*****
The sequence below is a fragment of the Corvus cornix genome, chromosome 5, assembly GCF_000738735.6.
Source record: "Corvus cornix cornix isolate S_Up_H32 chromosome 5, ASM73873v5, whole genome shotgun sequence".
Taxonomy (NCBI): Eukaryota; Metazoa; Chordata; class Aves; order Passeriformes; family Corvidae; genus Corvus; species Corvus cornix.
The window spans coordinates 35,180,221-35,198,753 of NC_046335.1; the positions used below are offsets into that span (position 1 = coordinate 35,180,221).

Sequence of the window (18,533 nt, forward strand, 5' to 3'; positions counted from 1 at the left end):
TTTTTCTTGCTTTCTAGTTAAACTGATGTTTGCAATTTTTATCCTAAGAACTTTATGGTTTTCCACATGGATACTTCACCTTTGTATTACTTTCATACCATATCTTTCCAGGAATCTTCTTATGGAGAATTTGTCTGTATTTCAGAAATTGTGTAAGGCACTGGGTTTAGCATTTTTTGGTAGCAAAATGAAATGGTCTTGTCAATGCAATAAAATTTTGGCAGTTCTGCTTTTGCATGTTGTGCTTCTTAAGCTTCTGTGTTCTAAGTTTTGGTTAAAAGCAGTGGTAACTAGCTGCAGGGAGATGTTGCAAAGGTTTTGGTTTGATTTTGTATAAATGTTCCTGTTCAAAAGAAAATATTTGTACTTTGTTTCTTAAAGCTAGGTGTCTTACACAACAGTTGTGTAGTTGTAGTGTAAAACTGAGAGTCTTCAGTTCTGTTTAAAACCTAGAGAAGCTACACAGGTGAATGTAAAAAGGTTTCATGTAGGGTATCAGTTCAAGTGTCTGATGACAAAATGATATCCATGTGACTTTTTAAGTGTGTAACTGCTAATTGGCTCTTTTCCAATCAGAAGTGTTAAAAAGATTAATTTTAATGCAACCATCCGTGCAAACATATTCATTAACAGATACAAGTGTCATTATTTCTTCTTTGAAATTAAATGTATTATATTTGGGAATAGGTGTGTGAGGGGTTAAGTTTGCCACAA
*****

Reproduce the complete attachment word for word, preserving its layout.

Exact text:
The sequence below is a fragment of the Corvus cornix genome, chromosome 5, assembly GCF_000738735.6.
Source record: "Corvus cornix cornix isolate S_Up_H32 chromosome 5, ASM73873v5, whole genome shotgun sequence".
Taxonomy (NCBI): Eukaryota; Metazoa; Chordata; class Aves; order Passeriformes; family Corvidae; genus Corvus; species Corvus cornix.
The window spans coordinates 35,180,221-35,198,753 of NC_046335.1; the positions used below are offsets into that span (position 1 = coordinate 35,180,221).

Sequence of the window (18,533 nt, forward strand, 5' to 3'; positions counted from 1 at the left end):
TTTTTCTTGCTTTCTAGTTAAACTGATGTTTGCAATTTTTATCCTAAGAACTTTATGGTTTTCCACATGGATACTTCACCTTTGTATTACTTTCATACCATATCTTTCCAGGAATCTTCTTATGGAGAATTTGTCTGTATTTCAGAAATTGTGTAAGGCACTGGGTTTAGCATTTTTTGGTAGCAAAATGAAATGGTCTTGTCAATGCAATAAAATTTTGGCAGTTCTGCTTTTGCATGTTGTGCTTCTTAAGCTTCTGTGTTCTAAGTTTTGGTTAAAAGCAGTGGTAACTAGCTGCAGGGAGATGTTGCAAAGGTTTTGGTTTGATTTTGTATAAATGTTCCTGTTCAAAAGAAAATATTTGTACTTTGTTTCTTAAAGCTAGGTGTCTTACACAACAGTTGTGTAGTTGTAGTGTAAAACTGAGAGTCTTCAGTTCTGTTTAAAACCTAGAGAAGCTACACAGGTGAATGTAAAAAGGTTTCATGTAGGGTATCAGTTCAAGTGTCTGATGACAAAATGATATCCATGTGACTTTTTAAGTGTGTAACTGCTAATTGGCTCTTTTCCAATCAGAAGTGTTAAAAAGATTAATTTTAATGCAACCATCCGTGCAAACATATTCATTAACAGATACAAGTGTCATTATTTCTTCTTTGAAATTAAATGTATTATATTTGGGAATAGGTGTGTGAGGGGTTAAGTTTGCCACAA